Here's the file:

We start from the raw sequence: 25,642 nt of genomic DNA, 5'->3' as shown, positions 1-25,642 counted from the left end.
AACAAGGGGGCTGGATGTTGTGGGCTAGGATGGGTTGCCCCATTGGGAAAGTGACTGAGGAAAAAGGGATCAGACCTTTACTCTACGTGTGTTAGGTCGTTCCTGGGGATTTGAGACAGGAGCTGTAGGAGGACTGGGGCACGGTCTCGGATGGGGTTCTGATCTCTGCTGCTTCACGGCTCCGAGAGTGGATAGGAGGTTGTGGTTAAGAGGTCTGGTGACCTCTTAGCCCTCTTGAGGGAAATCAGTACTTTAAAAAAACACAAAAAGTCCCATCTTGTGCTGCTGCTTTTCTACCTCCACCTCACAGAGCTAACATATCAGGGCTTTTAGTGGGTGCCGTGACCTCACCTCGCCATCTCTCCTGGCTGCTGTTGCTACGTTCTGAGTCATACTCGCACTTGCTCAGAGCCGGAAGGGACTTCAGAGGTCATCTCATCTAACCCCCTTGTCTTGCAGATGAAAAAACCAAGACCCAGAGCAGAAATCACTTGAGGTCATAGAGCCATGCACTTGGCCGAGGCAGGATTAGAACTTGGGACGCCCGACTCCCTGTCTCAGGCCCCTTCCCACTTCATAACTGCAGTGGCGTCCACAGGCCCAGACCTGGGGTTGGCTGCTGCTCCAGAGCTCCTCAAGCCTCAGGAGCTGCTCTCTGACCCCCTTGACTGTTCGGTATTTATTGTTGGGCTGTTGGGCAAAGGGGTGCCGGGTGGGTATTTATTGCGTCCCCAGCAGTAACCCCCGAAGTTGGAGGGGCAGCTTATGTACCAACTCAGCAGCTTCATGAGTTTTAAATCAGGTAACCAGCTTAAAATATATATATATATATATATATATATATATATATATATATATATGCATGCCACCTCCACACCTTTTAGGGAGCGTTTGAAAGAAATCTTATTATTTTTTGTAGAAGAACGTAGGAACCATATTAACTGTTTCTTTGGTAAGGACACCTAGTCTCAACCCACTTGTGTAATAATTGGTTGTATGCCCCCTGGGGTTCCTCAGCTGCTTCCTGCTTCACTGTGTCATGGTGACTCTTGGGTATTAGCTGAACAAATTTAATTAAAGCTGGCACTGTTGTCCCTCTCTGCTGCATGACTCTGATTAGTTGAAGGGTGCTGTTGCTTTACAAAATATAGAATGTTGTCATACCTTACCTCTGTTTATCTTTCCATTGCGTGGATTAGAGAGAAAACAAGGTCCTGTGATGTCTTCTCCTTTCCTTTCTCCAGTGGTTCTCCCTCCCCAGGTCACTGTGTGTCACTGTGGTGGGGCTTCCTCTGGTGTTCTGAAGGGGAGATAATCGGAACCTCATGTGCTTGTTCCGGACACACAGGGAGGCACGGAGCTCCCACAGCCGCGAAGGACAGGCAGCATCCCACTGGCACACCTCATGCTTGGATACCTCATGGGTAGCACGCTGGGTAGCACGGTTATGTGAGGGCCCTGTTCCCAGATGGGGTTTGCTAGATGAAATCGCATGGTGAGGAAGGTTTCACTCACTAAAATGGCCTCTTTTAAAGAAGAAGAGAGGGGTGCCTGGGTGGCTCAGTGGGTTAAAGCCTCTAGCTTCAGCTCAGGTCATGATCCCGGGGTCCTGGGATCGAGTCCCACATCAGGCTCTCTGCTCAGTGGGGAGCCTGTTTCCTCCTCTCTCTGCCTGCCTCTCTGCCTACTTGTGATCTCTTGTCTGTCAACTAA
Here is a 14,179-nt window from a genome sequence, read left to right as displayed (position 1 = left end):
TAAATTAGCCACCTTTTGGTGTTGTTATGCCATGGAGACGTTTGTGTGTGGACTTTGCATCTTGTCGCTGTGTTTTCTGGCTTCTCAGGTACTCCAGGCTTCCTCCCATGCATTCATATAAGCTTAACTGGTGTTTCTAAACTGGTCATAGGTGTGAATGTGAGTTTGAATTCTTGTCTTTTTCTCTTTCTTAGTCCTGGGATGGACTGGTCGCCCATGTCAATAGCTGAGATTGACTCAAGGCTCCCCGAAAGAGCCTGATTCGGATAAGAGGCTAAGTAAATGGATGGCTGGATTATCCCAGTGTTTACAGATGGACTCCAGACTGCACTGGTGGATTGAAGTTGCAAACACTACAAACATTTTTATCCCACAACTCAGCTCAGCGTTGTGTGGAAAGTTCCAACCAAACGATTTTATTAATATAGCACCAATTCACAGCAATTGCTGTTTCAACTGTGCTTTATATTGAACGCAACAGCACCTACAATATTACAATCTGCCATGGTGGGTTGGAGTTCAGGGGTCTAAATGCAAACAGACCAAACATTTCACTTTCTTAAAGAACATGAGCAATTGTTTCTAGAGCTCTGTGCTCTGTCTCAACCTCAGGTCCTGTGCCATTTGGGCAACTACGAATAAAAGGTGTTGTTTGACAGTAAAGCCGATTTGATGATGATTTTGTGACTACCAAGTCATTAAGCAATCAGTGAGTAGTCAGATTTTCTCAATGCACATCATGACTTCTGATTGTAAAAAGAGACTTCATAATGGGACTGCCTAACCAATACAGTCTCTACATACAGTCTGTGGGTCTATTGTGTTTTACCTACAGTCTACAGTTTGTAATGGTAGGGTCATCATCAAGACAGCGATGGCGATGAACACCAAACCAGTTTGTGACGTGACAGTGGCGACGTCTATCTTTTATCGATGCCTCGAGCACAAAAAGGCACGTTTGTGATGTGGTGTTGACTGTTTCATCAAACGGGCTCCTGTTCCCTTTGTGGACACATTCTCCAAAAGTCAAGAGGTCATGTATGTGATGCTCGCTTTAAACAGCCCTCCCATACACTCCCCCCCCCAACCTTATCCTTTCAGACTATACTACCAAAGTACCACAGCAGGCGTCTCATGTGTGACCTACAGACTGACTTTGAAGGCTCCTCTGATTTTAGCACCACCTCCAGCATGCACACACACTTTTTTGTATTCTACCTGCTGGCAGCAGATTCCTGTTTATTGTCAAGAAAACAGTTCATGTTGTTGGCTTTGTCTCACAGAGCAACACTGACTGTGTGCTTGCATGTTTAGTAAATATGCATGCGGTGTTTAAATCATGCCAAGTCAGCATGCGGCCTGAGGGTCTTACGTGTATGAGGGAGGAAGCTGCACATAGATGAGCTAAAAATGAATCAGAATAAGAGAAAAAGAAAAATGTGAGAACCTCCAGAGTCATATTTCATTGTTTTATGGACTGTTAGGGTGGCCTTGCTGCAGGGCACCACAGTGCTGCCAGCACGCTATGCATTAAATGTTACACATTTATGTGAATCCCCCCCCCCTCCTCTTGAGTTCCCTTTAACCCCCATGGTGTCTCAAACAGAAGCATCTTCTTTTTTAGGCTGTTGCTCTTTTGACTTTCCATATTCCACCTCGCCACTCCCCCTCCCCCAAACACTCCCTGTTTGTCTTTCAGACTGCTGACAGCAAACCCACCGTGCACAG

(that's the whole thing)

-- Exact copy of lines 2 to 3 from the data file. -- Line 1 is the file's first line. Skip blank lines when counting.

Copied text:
AACAAGGGGGCTGGATGTTGTGGGCTAGGATGGGTTGCCCCATTGGGAAAGTGACTGAGGAAAAAGGGATCAGACCTTTACTCTACGTGTGTTAGGTCGTTCCTGGGGATTTGAGACAGGAGCTGTAGGAGGACTGGGGCACGGTCTCGGATGGGGTTCTGATCTCTGCTGCTTCACGGCTCCGAGAGTGGATAGGAGGTTGTGGTTAAGAGGTCTGGTGACCTCTTAGCCCTCTTGAGGGAAATCAGTACTTTAAAAAAACACAAAAAGTCCCATCTTGTGCTGCTGCTTTTCTACCTCCACCTCACAGAGCTAACATATCAGGGCTTTTAGTGGGTGCCGTGACCTCACCTCGCCATCTCTCCTGGCTGCTGTTGCTACGTTCTGAGTCATACTCGCACTTGCTCAGAGCCGGAAGGGACTTCAGAGGTCATCTCATCTAACCCCCTTGTCTTGCAGATGAAAAAACCAAGACCCAGAGCAGAAATCACTTGAGGTCATAGAGCCATGCACTTGGCCGAGGCAGGATTAGAACTTGGGACGCCCGACTCCCTGTCTCAGGCCCCTTCCCACTTCATAACTGCAGTGGCGTCCACAGGCCCAGACCTGGGGTTGGCTGCTGCTCCAGAGCTCCTCAAGCCTCAGGAGCTGCTCTCTGACCCCCTTGACTGTTCGGTATTTATTGTTGGGCTGTTGGGCAAAGGGGTGCCGGGTGGGTATTTATTGCGTCCCCAGCAGTAACCCCCGAAGTTGGAGGGGCAGCTTATGTACCAACTCAGCAGCTTCATGAGTTTTAAATCAGGTAACCAGCTTAAAATATATATATATATATATATATATATATATATATATATATATATGCATGCCACCTCCACACCTTTTAGGGAGCGTTTGAAAGAAATCTTATTATTTTTTGTAGAAGAACGTAGGAACCATATTAACTGTTTCTTTGGTAAGGACACCTAGTCTCAACCCACTTGTGTAATAATTGGTTGTATGCCCCCTGGGGTTCCTCAGCTGCTTCCTGCTTCACTGTGTCATGGTGACTCTTGGGTATTAGCTGAACAAATTTAATTAAAGCTGGCACTGTTGTCCCTCTCTGCTGCATGACTCTGATTAGTTGAAGGGTGCTGTTGCTTTACAAAATATAGAATGTTGTCATACCTTACCTCTGTTTATCTTTCCATTGCGTGGATTAGAGAGAAAACAAGGTCCTGTGATGTCTTCTCCTTTCCTTTCTCCAGTGGTTCTCCCTCCCCAGGTCACTGTGTGTCACTGTGGTGGGGCTTCCTCTGGTGTTCTGAAGGGGAGATAATCGGAACCTCATGTGCTTGTTCCGGACACACAGGGAGGCACGGAGCTCCCACAGCCGCGAAGGACAGGCAGCATCCCACTGGCACACCTCATGCTTGGATACCTCATGGGTAGCACGCTGGGTAGCACGGTTATGTGAGGGCCCTGTTCCCAGATGGGGTTTGCTAGATGAAATCGCATGGTGAGGAAGGTTTCACTCACTAAAATGGCCTCTTTTAAAGAAGAAGAGAGGGGTGCCTGGGTGGCTCAGTGGGTTAAAGCCTCTAGCTTCAGCTCAGGTCATGATCCCGGGGTCCTGGGATCGAGTCCCACATCAGGCTCTCTGCTCAGTGGGGAGCCTGTTTCCTCCTCTCTCTGCCTGCCTCTCTGCCTACTTGTGATCTCTTGTCTGTCAACTAA
Here is a 14,179-nt window from a genome sequence, read left to right as displayed (position 1 = left end):